Throughout 2017, the newly minted, blockchain-backed initial coin offering (ICO) market boomed. Some industry insiders predicted that it signified a paradigm shift in early-stage capital financing and heralded a new golden age for startups everywhere. Others urged caution. By January of this year, over 1,700 startups had completed an ICO, raising over US$4 billion in the process. It seemed the positive predictions were right.
Then the cryptocurrency market plunged and the naysayers returned with a vengeance, proclaiming that ICOs and the bubble they’d spawned were coming to an end. Amid the fall though, a strange thing was happening. It turned out that the ICO market was continuing to expand, despite the challenging environment. For startups, this has led to a conundrum. Should they trust their future to the ICO market or seek traditional financing? Here’s what they need to know before making that decision.
Regulators close in
Despite the enormous sums of money being invested through ICOs, government regulators have been mostly silent – until recently. In February, the Securities and Exchange Commission (SEC) started issuing subpoenas to businesses throughout the crypto market. They’ve been interpreted as a warning from regulators that the days of easy money are nearing an end. The move certainly makes it appear that the SEC is in the early stages of a fact-finding mission, and that makes new restrictions and rules for ICOs look far more likely in the near future.
Traditional VC weighs in
Within the world of venture capital firms, reaction to the ICO craze has been mixed. Some have decried the market as an elaborate Ponzi scheme, and in many cases, they’ve been right. While legitimate companies may feel that they have nothing to fear, the fact is that they’re susceptible to guilt by association. With each new ICO black eye, companies risk permanent damage to their reputation in the public sphere.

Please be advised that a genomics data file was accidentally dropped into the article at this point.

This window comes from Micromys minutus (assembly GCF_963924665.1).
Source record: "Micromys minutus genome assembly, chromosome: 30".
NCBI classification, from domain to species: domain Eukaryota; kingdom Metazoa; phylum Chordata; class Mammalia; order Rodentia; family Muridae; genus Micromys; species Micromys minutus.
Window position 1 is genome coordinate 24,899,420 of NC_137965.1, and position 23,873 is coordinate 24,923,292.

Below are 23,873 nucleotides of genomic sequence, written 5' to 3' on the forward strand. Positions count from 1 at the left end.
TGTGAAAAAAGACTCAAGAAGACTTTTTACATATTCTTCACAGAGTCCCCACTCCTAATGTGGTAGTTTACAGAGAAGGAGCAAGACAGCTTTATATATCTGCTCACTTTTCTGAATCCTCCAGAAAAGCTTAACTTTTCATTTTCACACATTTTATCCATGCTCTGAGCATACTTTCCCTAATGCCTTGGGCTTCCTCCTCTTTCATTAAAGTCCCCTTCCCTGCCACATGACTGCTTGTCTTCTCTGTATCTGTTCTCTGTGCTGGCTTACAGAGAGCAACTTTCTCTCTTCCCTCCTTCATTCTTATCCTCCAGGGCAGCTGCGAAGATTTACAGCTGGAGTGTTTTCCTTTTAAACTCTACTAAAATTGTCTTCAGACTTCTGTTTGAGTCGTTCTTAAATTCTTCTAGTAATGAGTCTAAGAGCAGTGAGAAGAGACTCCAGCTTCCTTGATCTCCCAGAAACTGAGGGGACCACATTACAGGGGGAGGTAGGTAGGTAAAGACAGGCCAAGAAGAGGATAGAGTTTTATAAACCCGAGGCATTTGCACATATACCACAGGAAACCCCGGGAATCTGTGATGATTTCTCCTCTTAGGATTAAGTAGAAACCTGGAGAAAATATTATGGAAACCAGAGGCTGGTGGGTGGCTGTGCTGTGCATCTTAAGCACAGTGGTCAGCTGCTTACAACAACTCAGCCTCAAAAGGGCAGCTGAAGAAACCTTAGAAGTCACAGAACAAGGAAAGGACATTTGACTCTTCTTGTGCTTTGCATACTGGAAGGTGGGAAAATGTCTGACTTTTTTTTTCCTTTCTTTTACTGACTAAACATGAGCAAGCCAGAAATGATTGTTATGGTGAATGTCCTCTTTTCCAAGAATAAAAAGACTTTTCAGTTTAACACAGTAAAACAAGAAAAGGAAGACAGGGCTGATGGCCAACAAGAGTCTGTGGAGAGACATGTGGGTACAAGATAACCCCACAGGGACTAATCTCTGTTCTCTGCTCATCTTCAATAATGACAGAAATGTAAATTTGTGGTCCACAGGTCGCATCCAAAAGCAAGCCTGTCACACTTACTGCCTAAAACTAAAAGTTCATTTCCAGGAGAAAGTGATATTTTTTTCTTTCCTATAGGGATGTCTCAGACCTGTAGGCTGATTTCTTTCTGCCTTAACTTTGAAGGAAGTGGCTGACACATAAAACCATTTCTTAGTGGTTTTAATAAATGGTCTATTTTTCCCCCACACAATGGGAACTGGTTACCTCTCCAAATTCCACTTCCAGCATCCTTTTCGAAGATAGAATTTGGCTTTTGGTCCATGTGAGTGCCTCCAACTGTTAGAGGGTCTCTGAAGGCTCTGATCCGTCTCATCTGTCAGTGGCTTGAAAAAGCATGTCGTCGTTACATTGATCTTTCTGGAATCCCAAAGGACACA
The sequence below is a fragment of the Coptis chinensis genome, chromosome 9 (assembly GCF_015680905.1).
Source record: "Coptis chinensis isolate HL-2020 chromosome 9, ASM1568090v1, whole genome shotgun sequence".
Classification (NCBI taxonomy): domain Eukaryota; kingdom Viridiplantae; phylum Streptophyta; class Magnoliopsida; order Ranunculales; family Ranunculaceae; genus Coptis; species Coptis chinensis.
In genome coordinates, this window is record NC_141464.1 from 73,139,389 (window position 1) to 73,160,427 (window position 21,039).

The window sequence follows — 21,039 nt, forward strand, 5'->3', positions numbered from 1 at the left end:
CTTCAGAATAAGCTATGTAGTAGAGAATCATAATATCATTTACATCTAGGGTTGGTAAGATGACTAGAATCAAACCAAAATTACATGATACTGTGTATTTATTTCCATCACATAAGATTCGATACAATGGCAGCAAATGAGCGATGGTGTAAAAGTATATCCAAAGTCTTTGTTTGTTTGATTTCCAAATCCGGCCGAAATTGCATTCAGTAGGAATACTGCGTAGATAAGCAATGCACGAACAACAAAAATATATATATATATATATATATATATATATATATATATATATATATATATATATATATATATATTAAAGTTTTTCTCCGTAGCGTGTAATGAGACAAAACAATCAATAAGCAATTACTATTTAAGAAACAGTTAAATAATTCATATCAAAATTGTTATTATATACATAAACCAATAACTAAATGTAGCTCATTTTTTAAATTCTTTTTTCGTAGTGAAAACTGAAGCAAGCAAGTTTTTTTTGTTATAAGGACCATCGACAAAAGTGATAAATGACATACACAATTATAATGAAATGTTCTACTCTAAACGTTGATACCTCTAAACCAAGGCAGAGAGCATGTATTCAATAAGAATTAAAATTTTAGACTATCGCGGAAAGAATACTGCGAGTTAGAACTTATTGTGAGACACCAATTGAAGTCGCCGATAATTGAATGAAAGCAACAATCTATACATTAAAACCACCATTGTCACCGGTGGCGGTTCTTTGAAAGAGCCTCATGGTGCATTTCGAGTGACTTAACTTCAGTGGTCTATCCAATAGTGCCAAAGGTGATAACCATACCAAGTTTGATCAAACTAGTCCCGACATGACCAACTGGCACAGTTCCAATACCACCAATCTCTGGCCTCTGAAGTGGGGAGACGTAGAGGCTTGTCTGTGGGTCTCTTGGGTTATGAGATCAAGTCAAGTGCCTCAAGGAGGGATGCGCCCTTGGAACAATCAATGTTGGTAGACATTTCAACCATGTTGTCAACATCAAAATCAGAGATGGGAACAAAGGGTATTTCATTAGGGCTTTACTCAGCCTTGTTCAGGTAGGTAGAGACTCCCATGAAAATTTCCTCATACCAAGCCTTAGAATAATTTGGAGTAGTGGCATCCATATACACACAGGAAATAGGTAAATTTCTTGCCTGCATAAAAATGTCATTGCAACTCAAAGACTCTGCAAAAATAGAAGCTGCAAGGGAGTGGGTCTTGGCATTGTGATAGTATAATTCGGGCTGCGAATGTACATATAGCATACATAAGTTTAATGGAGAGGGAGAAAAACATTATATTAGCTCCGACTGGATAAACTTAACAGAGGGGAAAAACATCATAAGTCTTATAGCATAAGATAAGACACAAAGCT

Despite the associated risks though, some VC professionals see the continued rise of the crypto market as a foregone conclusion. Billionaire angel investor Chris Sacca opined that:
“I believe Crypto/Blockchain are real/here to stay. Extrajudicial assets/finance are inevitable.”
While that’s far from an endorsement, it does carry some weight when coming from a man listed at number two on the Forbes Midas List of smartest tech investors.
The ICO brain drain
While the lure of easy access to capital is a siren song that many entrepreneurs can’t ignore, there is another disadvantage to ICO funding. Put very simply, all you end up with is money. Unlike the traditional venture capital process, which grants startups access to a wealth of business knowledge and talent from the investor side of the equation, an ICO is nothing more than a DIY funding approach. For founders that believe in their products and ideas, that can be dangerous. Without experience to guide them, many startups burn through their capital with little or nothing to show for it, and that can crater the business in a hurry.
The hybrid approach
It is clear that the disadvantages and the sheer level of uncertainty surrounding the ICO market make it a risky bet for startups in the near term. For now, it’s still a smart play for startups to seek funding through more traditional means if they are able. Once they do, they can make an informed decision to raise additional capital through an ICO if they find it necessary and advantageous. By that point, they should have acquired the knowledge and talent required to make the most of the funds and turn their startup into the next big thing.
To learn more about the blockchain and how it is changing the world, read The Blockchain Solution.